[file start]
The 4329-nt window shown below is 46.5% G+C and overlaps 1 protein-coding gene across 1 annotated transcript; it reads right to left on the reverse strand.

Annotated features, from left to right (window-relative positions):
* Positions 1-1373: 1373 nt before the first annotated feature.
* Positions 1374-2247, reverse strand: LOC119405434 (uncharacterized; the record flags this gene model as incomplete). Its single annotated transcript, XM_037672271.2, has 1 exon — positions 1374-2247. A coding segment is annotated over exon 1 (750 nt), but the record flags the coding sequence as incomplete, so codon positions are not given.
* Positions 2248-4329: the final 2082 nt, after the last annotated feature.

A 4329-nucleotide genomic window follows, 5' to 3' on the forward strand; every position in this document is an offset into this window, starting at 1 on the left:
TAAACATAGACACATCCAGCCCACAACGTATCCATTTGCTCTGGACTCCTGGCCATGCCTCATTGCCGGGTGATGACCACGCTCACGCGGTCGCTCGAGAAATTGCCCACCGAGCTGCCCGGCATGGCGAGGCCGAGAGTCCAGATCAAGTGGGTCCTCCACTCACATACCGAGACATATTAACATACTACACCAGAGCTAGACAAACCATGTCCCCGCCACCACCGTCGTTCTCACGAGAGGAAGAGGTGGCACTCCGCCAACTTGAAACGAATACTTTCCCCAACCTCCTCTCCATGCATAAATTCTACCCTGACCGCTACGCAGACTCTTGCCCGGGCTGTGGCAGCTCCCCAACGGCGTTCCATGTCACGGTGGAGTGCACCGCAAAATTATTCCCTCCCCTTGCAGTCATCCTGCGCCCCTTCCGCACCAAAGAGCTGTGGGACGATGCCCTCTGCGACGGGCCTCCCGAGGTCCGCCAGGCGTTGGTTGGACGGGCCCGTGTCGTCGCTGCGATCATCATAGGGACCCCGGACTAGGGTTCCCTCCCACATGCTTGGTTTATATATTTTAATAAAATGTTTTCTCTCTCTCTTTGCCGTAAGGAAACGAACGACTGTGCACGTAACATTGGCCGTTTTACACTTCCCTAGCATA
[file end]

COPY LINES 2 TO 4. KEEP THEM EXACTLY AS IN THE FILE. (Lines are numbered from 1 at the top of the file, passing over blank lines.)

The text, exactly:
Annotated features, from left to right (window-relative positions):
* Positions 1-1373: 1373 nt before the first annotated feature.
* Positions 1374-2247, reverse strand: LOC119405434 (uncharacterized; the record flags this gene model as incomplete). Its single annotated transcript, XM_037672271.2, has 1 exon — positions 1374-2247. A coding segment is annotated over exon 1 (750 nt), but the record flags the coding sequence as incomplete, so codon positions are not given.